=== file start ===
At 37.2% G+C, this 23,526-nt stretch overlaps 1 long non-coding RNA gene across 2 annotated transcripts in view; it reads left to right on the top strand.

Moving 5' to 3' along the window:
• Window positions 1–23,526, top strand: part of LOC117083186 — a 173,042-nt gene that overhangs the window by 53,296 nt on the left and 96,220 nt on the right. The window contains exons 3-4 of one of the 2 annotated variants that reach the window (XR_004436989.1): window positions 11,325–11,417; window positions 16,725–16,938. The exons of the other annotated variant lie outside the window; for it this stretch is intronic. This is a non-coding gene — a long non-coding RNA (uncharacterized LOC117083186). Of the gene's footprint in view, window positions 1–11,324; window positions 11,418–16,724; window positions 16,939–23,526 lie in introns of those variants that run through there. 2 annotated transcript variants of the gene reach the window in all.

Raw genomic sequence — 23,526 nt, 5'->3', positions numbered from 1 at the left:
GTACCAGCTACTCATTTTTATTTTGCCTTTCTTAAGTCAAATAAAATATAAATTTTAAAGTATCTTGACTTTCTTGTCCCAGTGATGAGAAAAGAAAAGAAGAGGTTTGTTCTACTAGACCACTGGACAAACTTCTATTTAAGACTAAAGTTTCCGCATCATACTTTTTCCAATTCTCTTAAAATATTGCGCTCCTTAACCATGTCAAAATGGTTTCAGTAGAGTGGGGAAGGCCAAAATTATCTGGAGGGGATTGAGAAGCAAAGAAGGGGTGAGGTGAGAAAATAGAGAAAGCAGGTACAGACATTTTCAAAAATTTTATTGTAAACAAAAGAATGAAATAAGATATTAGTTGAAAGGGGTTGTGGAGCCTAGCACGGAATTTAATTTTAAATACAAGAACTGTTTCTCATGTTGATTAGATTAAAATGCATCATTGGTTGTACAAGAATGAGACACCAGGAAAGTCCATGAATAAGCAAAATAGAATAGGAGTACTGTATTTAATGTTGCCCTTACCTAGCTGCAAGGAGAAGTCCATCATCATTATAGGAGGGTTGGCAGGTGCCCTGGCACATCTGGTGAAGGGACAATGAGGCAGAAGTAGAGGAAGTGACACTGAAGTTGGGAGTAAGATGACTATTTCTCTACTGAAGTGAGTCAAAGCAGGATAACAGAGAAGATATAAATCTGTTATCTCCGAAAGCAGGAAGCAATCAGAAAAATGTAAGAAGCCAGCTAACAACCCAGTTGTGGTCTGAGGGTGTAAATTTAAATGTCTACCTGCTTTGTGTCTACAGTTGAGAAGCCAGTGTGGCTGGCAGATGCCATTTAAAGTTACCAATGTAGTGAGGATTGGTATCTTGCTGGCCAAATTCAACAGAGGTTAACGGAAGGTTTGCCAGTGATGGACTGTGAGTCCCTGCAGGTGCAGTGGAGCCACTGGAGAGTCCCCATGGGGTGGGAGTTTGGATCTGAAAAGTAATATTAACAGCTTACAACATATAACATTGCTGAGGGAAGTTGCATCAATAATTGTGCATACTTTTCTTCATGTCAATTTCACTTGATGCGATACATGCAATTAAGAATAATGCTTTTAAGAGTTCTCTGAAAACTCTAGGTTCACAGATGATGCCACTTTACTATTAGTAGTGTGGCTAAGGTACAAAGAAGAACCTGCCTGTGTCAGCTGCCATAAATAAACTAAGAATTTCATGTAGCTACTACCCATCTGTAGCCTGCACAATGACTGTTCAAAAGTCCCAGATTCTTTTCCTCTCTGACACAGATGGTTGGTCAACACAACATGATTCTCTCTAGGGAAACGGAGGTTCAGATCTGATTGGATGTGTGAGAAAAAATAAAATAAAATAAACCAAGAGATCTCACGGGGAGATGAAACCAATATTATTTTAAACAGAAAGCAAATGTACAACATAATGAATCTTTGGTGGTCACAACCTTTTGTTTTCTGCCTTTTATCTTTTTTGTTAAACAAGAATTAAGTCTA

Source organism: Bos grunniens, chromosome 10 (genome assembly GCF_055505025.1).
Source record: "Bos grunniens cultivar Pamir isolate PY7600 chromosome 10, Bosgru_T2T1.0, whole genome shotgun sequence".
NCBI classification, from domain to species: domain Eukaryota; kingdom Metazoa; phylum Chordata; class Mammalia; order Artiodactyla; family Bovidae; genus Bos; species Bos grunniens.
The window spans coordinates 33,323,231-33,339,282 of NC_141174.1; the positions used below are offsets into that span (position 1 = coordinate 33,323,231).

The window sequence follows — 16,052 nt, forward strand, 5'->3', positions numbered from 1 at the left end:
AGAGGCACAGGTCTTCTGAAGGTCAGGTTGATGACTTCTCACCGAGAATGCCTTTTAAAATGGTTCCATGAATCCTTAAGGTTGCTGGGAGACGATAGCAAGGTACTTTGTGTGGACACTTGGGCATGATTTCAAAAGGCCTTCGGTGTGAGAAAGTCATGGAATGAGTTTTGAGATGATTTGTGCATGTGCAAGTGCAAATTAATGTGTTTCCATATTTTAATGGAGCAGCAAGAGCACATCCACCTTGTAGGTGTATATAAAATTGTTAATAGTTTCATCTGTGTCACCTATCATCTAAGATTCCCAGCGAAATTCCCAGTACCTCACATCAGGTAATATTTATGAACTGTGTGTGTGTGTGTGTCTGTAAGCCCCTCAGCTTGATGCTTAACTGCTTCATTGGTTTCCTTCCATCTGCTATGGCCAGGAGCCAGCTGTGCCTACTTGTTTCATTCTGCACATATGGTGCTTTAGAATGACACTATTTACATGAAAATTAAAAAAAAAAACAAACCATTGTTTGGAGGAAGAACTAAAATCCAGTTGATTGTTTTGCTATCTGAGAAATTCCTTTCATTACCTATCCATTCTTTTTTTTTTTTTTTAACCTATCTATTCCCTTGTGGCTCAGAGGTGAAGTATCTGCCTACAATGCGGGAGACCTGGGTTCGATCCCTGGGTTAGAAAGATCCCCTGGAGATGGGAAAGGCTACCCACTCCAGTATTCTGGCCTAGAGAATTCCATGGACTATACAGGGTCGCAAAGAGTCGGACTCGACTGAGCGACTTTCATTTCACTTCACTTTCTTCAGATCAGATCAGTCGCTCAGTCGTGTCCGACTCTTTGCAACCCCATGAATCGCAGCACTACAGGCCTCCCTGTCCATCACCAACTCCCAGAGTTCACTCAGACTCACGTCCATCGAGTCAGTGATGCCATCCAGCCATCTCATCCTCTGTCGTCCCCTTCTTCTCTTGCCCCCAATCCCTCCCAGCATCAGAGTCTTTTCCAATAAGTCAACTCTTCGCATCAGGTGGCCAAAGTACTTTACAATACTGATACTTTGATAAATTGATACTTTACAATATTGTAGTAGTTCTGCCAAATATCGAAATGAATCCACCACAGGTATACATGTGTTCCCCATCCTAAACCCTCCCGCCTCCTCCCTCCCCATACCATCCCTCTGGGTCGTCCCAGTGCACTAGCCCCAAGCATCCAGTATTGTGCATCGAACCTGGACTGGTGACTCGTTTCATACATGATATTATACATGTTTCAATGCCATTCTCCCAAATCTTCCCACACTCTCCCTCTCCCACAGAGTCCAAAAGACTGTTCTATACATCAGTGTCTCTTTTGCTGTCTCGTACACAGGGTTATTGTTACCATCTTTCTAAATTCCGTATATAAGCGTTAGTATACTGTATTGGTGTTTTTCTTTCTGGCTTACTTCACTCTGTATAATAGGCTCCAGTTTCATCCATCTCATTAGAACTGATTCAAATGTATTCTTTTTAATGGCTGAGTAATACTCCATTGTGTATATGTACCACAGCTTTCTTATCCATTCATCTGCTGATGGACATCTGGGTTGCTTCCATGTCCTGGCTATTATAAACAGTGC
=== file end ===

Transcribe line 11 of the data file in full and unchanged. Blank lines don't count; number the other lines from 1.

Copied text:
AGAGGCACAGGTCTTCTGAAGGTCAGGTTGATGACTTCTCACCGAGAATGCCTTTTAAAATGGTTCCATGAATCCTTAAGGTTGCTGGGAGACGATAGCAAGGTACTTTGTGTGGACACTTGGGCATGATTTCAAAAGGCCTTCGGTGTGAGAAAGTCATGGAATGAGTTTTGAGATGATTTGTGCATGTGCAAGTGCAAATTAATGTGTTTCCATATTTTAATGGAGCAGCAAGAGCACATCCACCTTGTAGGTGTATATAAAATTGTTAATAGTTTCATCTGTGTCACCTATCATCTAAGATTCCCAGCGAAATTCCCAGTACCTCACATCAGGTAATATTTATGAACTGTGTGTGTGTGTGTGTCTGTAAGCCCCTCAGCTTGATGCTTAACTGCTTCATTGGTTTCCTTCCATCTGCTATGGCCAGGAGCCAGCTGTGCCTACTTGTTTCATTCTGCACATATGGTGCTTTAGAATGACACTATTTACATGAAAATTAAAAAAAAAAACAAACCATTGTTTGGAGGAAGAACTAAAATCCAGTTGATTGTTTTGCTATCTGAGAAATTCCTTTCATTACCTATCCATTCTTTTTTTTTTTTTTTAACCTATCTATTCCCTTGTGGCTCAGAGGTGAAGTATCTGCCTACAATGCGGGAGACCTGGGTTCGATCCCTGGGTTAGAAAGATCCCCTGGAGATGGGAAAGGCTACCCACTCCAGTATTCTGGCCTAGAGAATTCCATGGACTATACAGGGTCGCAAAGAGTCGGACTCGACTGAGCGACTTTCATTTCACTTCACTTTCTTCAGATCAGATCAGTCGCTCAGTCGTGTCCGACTCTTTGCAACCCCATGAATCGCAGCACTACAGGCCTCCCTGTCCATCACCAACTCCCAGAGTTCACTCAGACTCACGTCCATCGAGTCAGTGATGCCATCCAGCCATCTCATCCTCTGTCGTCCCCTTCTTCTCTTGCCCCCAATCCCTCCCAGCATCAGAGTCTTTTCCAATAAGTCAACTCTTCGCATCAGGTGGCCAAAGTACTTTACAATACTGATACTTTGATAAATTGATACTTTACAATATTGTAGTAGTTCTGCCAAATATCGAAATGAATCCACCACAGGTATACATGTGTTCCCCATCCTAAACCCTCCCGCCTCCTCCCTCCCCATACCATCCCTCTGGGTCGTCCCAGTGCACTAGCCCCAAGCATCCAGTATTGTGCATCGAACCTGGACTGGTGACTCGTTTCATACATGATATTATACATGTTTCAATGCCATTCTCCCAAATCTTCCCACACTCTCCCTCTCCCACAGAGTCCAAAAGACTGTTCTATACATCAGTGTCTCTTTTGCTGTCTCGTACACAGGGTTATTGTTACCATCTTTCTAAATTCCGTATATAAGCGTTAGTATACTGTATTGGTGTTTTTCTTTCTGGCTTACTTCACTCTGTATAATAGGCTCCAGTTTCATCCATCTCATTAGAACTGATTCAAATGTATTCTTTTTAATGGCTGAGTAATACTCCATTGTGTATATGTACCACAGCTTTCTTATCCATTCATCTGCTGATGGACATCTGGGTTGCTTCCATGTCCTGGCTATTATAAACAGTGC